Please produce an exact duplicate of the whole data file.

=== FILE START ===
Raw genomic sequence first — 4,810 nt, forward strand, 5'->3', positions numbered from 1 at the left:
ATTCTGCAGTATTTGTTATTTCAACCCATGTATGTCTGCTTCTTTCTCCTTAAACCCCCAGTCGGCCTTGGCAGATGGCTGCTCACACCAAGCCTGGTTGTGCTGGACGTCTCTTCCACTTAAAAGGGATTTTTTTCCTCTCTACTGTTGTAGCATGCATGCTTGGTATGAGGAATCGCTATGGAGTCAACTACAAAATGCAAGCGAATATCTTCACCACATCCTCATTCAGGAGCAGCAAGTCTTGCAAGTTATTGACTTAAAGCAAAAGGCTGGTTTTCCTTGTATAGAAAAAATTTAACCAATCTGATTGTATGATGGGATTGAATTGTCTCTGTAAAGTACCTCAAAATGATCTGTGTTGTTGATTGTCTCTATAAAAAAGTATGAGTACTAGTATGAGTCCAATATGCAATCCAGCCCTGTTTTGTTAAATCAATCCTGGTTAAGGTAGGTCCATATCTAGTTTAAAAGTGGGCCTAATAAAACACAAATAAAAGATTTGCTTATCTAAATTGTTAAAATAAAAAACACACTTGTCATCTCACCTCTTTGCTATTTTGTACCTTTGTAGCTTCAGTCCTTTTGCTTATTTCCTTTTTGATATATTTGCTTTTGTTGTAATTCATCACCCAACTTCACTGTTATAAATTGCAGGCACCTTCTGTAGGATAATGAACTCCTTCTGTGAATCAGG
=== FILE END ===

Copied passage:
Raw genomic sequence first — 4,810 nt, forward strand, 5'->3', positions numbered from 1 at the left:
ATTCTGCAGTATTTGTTATTTCAACCCATGTATGTCTGCTTCTTTCTCCTTAAACCCCCAGTCGGCCTTGGCAGATGGCTGCTCACACCAAGCCTGGTTGTGCTGGACGTCTCTTCCACTTAAAAGGGATTTTTTTCCTCTCTACTGTTGTAGCATGCATGCTTGGTATGAGGAATCGCTATGGAGTCAACTACAAAATGCAAGCGAATATCTTCACCACATCCTCATTCAGGAGCAGCAAGTCTTGCAAGTTATTGACTTAAAGCAAAAGGCTGGTTTTCCTTGTATAGAAAAAATTTAACCAATCTGATTGTATGATGGGATTGAATTGTCTCTGTAAAGTACCTCAAAATGATCTGTGTTGTTGATTGTCTCTATAAAAAAGTATGAGTACTAGTATGAGTCCAATATGCAATCCAGCCCTGTTTTGTTAAATCAATCCTGGTTAAGGTAGGTCCATATCTAGTTTAAAAGTGGGCCTAATAAAACACAAATAAAAGATTTGCTTATCTAAATTGTTAAAATAAAAAACACACTTGTCATCTCACCTCTTTGCTATTTTGTACCTTTGTAGCTTCAGTCCTTTTGCTTATTTCCTTTTTGATATATTTGCTTTTGTTGTAATTCATCACCCAACTTCACTGTTATAAATTGCAGGCACCTTCTGTAGGATAATGAACTCCTTCTGTGAATCAGG